Two years ago, so Facebook Memories tells me, I took a holiday to Fiji and read a book in a hammock by the ocean (those were the good old days). The book, “Year One” by popular novelist Nora Roberts, was the first in her new trilogy and centred around the rise of dark magics following a pandemic, and the ensuing battle to save the world from grips of evil. It’s a good book, the best of the three in the series. If you’re bored in self-isolation, I recommend grabbing it off the virtual library shelf for a read.
Although the story line is engaging and suspenseful, the part that still resonates with me, two years on, is the way the main characters adapted to their new world – a world where governments had crumbled, electricity failed, food was scarce and safety was a luxury. From the ruins of 21st century society emerged an ‘off-grid’ life. A need for basic skills related to survival, rather than modern day careers, arose. An ability to tackle things like sewing, teaching, baking, healing, building, fixing, and re-purposing items made you an asset to your community. Bankers became gardeners, IT experts became chefs and marketing executives took to mending clothes. A new set of skills were valued and your ability to contribute to your community was how worth was measured.
The parallels to the current situation we live in are intriguing. I was taught to knit and crochet early in my life, and I took Textiles and Design for my HSC, so I can sew. I can cook to survive, but am no chef, and my ability to garden is limited to the fact that I bought a Peace Lily in 2010 and it’s still alive (although many other plants have met their demise during the same timeframe). Last week, for the first time in a long time, I started to sew again. An old, unfinished object is now complete. I found a stash of yarn in the cupboard and I’m contemplating the design of a knitting project. I even hand-stitched a present for a UK-based friend for her birthday in a few weeks time. Pre-COVID 19, I wasn’t using these skills. They lay dormant as I was too busy focusing on socialising with friends and family, communicating face to face, leading and managing teams etc…..
I wonder how many of us have hidden skills that we will find during this time of self-isolation?
What new abilities will be be able to offer our teams when we emerge from our cocoons?
Will we still prioritise the same skills when we are recruiting the first position in the new post-COVID-19 world? Or will we put more of an emphasis on the skills that support a community?
I’m seeing the emergence of hidden skills in my work teams already. In a team meeting last week, one Construction teacher demonstrated new skills in Microsoft Teams. Usually an ‘on the tools’ tradie, he is now the go-to person in the team of teachers to assist with the conversion of lessons into a digital format. Confined to home for the mandatory 14 day isolation required after a thwarted trip to Bali, he has focused on honing an emerging ‘hidden’ skill. It’s still a work in progress of course, yesterday he got a virtual toilet paper hat stuck to his head during the video conference and couldn’t figure out how to remove it, but hey? It’s a start.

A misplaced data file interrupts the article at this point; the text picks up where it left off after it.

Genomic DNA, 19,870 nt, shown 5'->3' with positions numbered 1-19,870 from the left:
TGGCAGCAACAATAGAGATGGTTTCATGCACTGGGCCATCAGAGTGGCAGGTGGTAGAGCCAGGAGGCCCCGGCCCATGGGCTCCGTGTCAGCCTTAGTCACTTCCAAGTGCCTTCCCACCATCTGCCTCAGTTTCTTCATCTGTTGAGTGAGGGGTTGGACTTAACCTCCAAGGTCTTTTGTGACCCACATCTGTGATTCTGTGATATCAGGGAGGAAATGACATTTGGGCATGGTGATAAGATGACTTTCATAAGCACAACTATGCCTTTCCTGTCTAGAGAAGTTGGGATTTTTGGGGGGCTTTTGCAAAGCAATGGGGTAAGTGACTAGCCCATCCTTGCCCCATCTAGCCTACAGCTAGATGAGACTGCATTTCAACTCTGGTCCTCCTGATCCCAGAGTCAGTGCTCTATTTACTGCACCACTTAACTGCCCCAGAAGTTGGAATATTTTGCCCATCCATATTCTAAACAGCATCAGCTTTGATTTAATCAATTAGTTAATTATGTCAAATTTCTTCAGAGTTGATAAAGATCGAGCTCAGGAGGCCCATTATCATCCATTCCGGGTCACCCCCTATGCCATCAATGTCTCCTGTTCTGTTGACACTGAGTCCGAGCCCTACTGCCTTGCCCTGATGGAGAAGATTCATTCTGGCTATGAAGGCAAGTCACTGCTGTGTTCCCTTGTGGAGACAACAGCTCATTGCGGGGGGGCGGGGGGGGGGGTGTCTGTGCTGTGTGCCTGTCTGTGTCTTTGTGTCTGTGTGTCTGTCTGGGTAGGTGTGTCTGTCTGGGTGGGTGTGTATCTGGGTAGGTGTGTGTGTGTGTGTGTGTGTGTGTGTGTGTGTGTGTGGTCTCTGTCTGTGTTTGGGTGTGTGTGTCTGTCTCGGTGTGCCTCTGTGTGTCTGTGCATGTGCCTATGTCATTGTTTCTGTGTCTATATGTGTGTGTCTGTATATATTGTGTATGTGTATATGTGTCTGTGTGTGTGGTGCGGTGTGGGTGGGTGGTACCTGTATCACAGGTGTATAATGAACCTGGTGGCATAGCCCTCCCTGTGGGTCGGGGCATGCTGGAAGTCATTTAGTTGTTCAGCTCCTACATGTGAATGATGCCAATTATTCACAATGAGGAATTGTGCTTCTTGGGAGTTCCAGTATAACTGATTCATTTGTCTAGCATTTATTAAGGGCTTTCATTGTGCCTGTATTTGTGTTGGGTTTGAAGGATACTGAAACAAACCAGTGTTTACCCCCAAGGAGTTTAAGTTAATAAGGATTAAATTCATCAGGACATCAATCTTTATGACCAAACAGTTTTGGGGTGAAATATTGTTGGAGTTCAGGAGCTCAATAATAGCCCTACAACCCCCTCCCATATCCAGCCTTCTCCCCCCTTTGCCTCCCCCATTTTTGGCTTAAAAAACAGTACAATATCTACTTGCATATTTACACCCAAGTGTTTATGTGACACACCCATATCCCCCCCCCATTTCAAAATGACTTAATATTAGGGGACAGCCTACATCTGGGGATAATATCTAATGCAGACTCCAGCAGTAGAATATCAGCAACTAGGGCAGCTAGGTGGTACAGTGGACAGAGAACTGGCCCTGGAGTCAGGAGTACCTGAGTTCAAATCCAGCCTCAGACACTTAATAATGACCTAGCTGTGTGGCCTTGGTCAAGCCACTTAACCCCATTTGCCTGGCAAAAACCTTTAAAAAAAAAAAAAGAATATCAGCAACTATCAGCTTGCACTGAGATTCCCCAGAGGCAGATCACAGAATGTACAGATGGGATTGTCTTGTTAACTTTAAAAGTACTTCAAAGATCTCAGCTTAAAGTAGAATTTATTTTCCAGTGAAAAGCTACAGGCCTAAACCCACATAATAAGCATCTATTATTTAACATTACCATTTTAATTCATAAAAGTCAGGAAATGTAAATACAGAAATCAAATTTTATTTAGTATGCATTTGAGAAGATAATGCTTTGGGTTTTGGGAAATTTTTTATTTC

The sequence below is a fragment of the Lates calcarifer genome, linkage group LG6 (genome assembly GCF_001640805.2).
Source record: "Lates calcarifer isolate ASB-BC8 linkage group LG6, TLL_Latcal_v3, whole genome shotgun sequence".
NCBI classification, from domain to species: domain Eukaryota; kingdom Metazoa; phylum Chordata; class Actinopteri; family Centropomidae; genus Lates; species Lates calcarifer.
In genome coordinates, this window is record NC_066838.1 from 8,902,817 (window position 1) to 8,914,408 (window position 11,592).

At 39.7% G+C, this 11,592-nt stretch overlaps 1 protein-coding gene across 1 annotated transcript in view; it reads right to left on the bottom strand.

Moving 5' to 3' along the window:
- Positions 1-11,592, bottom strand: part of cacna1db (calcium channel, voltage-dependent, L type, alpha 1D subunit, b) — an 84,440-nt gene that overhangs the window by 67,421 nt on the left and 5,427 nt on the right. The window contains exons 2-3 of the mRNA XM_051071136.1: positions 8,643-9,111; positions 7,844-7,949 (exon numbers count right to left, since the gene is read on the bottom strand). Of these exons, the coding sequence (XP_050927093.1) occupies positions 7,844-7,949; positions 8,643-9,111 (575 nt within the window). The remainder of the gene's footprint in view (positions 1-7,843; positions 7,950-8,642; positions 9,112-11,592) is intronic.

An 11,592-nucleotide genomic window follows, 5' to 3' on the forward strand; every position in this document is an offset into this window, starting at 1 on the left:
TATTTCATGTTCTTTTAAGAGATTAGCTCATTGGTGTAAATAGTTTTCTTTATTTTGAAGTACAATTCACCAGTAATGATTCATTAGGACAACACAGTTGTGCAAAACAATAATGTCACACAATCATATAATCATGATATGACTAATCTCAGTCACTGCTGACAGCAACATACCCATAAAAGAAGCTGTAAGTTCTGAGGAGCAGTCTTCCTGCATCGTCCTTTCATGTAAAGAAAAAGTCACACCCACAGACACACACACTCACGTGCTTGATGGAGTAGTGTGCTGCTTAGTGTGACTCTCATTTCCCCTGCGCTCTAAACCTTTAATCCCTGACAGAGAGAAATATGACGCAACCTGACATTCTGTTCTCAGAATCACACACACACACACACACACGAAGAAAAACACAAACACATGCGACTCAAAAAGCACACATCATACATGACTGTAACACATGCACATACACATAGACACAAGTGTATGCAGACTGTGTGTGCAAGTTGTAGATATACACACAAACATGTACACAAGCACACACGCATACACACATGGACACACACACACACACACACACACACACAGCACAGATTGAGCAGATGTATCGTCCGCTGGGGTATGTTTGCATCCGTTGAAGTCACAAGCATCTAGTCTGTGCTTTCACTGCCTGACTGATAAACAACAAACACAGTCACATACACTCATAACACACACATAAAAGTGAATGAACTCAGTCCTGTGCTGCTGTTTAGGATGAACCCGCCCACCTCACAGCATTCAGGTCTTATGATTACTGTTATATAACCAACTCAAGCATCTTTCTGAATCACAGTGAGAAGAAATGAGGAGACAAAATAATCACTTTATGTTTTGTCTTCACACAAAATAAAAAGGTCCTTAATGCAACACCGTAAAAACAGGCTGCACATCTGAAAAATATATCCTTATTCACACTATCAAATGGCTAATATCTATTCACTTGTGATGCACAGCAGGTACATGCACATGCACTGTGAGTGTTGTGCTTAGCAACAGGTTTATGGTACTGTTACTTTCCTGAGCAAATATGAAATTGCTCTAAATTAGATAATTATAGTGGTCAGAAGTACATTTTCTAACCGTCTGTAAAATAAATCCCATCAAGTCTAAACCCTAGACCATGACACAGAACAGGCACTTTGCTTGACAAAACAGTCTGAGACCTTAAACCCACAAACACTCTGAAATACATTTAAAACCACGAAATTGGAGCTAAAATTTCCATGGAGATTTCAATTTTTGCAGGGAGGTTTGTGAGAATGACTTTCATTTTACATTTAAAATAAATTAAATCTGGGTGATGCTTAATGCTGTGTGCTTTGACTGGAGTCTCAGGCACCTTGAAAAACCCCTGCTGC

Then there is an old colleague of mine who has dusted off a recipe book his mum gave him. He is busy making food from his childhood, having unearthed a new passion for baking. He now makes afternoon teas for vulnerable residents in his street, dropping off his latest creations at their front door. It’s like a new and improved version of the game “knock and run” we played as kids, only with scones!
With so many people confined to their homes, there has been a rise of tutorials for everything you can think of on You Tube , IGTV, Facebook, Tik Tok, Snap Chat and blogs. People are re-purposing not only milk containers, old furniture, strips of paper, scraps of material (make your own loo paper anyone?), but we are re-purposing ourselves. This COVID-19 world has us thinking critically, creatively and with ingenuity.
There’s a certain sense of irony in that the moment we cannot leave our physical boxes, we begin to think outside of our mental ones, and expand our mindsets to discover fuller, multi-dimensional versions of ourselves.
Take a look around your team during your next virtual meeting. Who is already showing signs of emerging from their personal cocoons into a different butterfly?
This article encaptulates some of my observations of the past few weeks. A great example is the manner in which my almost complete TAE40116 face to face learning class, has become a screen to screen environment using one of the popular video meeting platforms.
It took two good attempts to get 90% success and as many of my colleagues commented on Thursday afternoon after a whole day in their home office/loungeroom/kitchen/daughters bedroom/empty workplace office, “it was a lot more engaging than they thought”.
Don’t get me wrong, i am already dreaming of the social outings and networking that should never disappear.